The luckless pirated DVD seller

  • Business
  • Saturday, 10 Jan 2009

REMEMBER the Astro commercial featuring the luckless pirated DVD seller who cannot find anybody who has yet to watch the Hong Kong TV series that he is peddling? It is clever and funny, and our familiarity with the central character adds to the appeal.

In reality, the life of a foot soldier in the video piracy army does not offer many moments of mirth. The job combines a low income, drudgery, harassment, many hours on the feet, and some peril.

The people selling the DVDs at shops and stalls, and from table to table at restaurants, coffee shops, pubs, clubs and food courts, sit at the tail ends of long, multi-tiered supply chains. They are far removed from the manufacturers and probably know very little about the origin of the products.

Many of them work on commission. Their earnings are a fraction of the gains generated by the pirated DVD business. Insiders say the bulk of the profits are spread over the distribution network.

Consider this: The cost of making a pirated DVD is less than RM1, but when it hits the streets, it is usually sold for between RM5 and RM7. The blank discs are essentially cheap commodities purchased in bulk.

They spend a little more to come up with the inlays (more commonly known as the covers), but we can tell, of course, that not a lot of work and thought go into creating them.

A pirate’s major investment is the replicating lines. Costing millions of ringgit each, they allow the pirates to rapidly churn out DVDs; the production cycle times are measured in seconds. Others use burners, which are cheaper but far slower.

It is understood that there are about three to five major groups of pirated DVD manufacturers in Malaysia. Some are known to be registered businesses set up to produce optical discs, but are later caught with pirated products.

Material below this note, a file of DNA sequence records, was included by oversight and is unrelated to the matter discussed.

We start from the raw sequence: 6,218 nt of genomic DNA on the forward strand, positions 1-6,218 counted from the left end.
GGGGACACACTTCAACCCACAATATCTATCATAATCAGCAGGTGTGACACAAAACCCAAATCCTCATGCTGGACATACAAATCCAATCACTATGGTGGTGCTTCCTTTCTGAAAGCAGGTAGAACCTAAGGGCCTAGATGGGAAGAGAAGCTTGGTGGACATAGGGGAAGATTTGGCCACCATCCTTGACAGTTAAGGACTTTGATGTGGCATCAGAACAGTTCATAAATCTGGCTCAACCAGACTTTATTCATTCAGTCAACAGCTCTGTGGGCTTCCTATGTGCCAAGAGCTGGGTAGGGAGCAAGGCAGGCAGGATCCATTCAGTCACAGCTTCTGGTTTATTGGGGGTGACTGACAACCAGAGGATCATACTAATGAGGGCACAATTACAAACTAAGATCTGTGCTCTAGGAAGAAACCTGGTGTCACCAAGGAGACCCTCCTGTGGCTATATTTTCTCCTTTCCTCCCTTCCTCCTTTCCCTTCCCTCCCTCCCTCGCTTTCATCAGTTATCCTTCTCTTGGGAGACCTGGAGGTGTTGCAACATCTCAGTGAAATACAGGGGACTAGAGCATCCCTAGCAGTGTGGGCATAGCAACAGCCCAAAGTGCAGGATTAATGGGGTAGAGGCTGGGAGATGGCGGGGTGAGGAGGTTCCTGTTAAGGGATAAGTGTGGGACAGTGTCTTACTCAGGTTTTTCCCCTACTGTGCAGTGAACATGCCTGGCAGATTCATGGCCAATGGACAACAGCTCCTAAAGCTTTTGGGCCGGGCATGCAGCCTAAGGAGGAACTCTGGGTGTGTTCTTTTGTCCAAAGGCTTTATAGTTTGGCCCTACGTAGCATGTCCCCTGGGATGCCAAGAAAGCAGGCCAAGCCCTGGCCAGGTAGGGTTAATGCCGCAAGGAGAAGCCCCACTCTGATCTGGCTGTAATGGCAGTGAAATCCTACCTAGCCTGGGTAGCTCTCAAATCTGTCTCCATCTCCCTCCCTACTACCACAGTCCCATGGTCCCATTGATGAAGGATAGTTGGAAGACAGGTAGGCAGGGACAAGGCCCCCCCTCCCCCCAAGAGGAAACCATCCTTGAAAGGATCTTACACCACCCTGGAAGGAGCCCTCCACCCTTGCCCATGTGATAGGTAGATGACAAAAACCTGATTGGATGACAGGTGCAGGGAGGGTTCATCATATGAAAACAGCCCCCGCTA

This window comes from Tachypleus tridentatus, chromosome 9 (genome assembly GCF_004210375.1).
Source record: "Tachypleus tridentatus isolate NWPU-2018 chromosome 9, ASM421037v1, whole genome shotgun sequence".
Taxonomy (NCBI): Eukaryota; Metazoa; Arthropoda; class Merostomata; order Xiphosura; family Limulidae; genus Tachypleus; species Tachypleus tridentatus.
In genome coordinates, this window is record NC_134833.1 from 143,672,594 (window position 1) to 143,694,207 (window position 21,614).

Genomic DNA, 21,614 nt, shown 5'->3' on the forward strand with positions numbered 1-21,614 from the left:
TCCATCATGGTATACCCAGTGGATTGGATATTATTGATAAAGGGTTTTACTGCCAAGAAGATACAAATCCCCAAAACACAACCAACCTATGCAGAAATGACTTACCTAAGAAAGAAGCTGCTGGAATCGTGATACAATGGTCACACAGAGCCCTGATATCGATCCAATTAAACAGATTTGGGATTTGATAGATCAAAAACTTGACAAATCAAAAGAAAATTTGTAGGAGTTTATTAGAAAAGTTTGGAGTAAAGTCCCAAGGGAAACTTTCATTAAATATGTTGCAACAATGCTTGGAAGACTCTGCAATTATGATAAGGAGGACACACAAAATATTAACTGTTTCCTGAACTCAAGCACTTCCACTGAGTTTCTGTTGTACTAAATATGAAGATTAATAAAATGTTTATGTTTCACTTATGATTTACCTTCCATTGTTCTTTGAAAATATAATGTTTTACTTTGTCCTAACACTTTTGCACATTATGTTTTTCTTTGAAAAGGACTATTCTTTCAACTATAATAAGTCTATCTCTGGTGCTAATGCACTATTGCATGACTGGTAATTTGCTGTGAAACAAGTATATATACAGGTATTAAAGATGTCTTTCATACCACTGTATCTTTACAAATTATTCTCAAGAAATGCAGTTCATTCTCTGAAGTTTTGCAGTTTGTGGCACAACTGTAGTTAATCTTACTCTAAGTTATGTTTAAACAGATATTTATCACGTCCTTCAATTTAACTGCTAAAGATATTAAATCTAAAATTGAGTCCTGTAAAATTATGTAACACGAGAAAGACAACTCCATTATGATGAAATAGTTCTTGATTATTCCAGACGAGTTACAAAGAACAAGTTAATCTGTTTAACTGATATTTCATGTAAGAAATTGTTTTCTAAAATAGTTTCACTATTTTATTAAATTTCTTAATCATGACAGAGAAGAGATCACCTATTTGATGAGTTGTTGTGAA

Last month, the Motion Picture Association (MPA) announced that the Kuala Lumpur High Court had ruled in favour of an MPA member company in a case against ODVD Manufacturers Sdn Bhd, an optical disc manufacturing company in Batu Caves, Selangor.

In a default judgment resulting from the defendant’s failure to appear, the court awarded an injunction in favour of Columbia Pictures Industries Inc, restraining ODVD, its directors, servants and agents from infringing any of the plaintiff’s present and future titles, as well as awarding costs and damages

The action was initiated following a 2002 raid led by the Domestic Trade and Consumer Affairs Ministry.

For the latest movies, the content is either illegally recorded from a local cinema or downloaded via the Internet. The pirated versions of older releases are taken from the authorised DVDs. Ever enterprising, the pirates hire experts to get around the anti-copying security features of the original DVDs.

The pirated DVDs go through many hands before they end up with the sellers. As they are on the frontlines, the DVD sellers are the most exposed to enforcement action. During times when the authorities crack down on piracy, the sellers are a jittery lot.

How many times have we seen stallholders frantically packing up their wares and disappearing after spotting enforcement officers?

Also, the DVD piracy business frequently have ties to the underworld, and from time to time, this leads to violence. It was recently reported that a DVD seller in Jalan Alor in Kuala Lumpur was beaten up by men from a rival gang after he had refused to increase his price from RM7 to RM10.

The guy in the Astro advertisement is not so unfortunate after all. At least, all he had to deal with is constant rejection.

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